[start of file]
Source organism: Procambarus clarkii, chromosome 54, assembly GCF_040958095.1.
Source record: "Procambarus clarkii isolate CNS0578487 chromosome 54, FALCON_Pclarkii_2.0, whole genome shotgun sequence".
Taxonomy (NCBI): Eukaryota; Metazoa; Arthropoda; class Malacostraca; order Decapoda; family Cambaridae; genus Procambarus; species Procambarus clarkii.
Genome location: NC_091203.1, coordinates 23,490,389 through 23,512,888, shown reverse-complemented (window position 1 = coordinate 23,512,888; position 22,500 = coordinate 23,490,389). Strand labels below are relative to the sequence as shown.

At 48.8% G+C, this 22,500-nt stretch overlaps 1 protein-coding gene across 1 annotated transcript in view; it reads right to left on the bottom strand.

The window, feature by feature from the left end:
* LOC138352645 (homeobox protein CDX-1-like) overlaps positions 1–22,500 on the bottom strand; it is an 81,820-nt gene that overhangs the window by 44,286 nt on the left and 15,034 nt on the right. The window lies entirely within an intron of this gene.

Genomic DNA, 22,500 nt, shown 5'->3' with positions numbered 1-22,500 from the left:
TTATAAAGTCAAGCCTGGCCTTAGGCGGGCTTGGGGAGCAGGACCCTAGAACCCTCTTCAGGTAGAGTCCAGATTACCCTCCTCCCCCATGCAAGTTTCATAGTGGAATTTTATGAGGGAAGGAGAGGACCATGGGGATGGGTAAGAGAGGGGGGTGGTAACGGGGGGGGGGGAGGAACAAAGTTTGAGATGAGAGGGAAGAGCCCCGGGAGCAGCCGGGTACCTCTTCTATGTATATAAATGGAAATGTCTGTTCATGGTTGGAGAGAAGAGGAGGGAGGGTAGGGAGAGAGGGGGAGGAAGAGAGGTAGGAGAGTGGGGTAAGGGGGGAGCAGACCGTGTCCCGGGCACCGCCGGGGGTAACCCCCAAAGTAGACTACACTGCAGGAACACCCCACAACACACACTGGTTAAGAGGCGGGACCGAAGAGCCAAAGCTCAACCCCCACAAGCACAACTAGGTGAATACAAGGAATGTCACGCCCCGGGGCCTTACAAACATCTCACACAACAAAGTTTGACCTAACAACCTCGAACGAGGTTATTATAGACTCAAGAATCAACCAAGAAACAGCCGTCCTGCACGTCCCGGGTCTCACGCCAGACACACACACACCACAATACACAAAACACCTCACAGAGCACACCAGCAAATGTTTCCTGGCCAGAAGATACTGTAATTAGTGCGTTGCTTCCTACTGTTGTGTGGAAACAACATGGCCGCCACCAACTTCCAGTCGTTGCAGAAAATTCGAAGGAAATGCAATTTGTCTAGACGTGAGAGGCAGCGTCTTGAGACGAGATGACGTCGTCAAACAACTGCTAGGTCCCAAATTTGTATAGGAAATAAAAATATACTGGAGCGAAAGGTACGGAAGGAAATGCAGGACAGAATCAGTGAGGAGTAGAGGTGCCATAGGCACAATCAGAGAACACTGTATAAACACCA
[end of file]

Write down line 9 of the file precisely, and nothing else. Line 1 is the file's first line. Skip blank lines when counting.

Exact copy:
TTATAAAGTCAAGCCTGGCCTTAGGCGGGCTTGGGGAGCAGGACCCTAGAACCCTCTTCAGGTAGAGTCCAGATTACCCTCCTCCCCCATGCAAGTTTCATAGTGGAATTTTATGAGGGAAGGAGAGGACCATGGGGATGGGTAAGAGAGGGGGGTGGTAACGGGGGGGGGGGAGGAACAAAGTTTGAGATGAGAGGGAAGAGCCCCGGGAGCAGCCGGGTACCTCTTCTATGTATATAAATGGAAATGTCTGTTCATGGTTGGAGAGAAGAGGAGGGAGGGTAGGGAGAGAGGGGGAGGAAGAGAGGTAGGAGAGTGGGGTAAGGGGGGAGCAGACCGTGTCCCGGGCACCGCCGGGGGTAACCCCCAAAGTAGACTACACTGCAGGAACACCCCACAACACACACTGGTTAAGAGGCGGGACCGAAGAGCCAAAGCTCAACCCCCACAAGCACAACTAGGTGAATACAAGGAATGTCACGCCCCGGGGCCTTACAAACATCTCACACAACAAAGTTTGACCTAACAACCTCGAACGAGGTTATTATAGACTCAAGAATCAACCAAGAAACAGCCGTCCTGCACGTCCCGGGTCTCACGCCAGACACACACACACCACAATACACAAAACACCTCACAGAGCACACCAGCAAATGTTTCCTGGCCAGAAGATACTGTAATTAGTGCGTTGCTTCCTACTGTTGTGTGGAAACAACATGGCCGCCACCAACTTCCAGTCGTTGCAGAAAATTCGAAGGAAATGCAATTTGTCTAGACGTGAGAGGCAGCGTCTTGAGACGAGATGACGTCGTCAAACAACTGCTAGGTCCCAAATTTGTATAGGAAATAAAAATATACTGGAGCGAAAGGTACGGAAGGAAATGCAGGACAGAATCAGTGAGGAGTAGAGGTGCCATAGGCACAATCAGAGAACACTGTATAAACACCA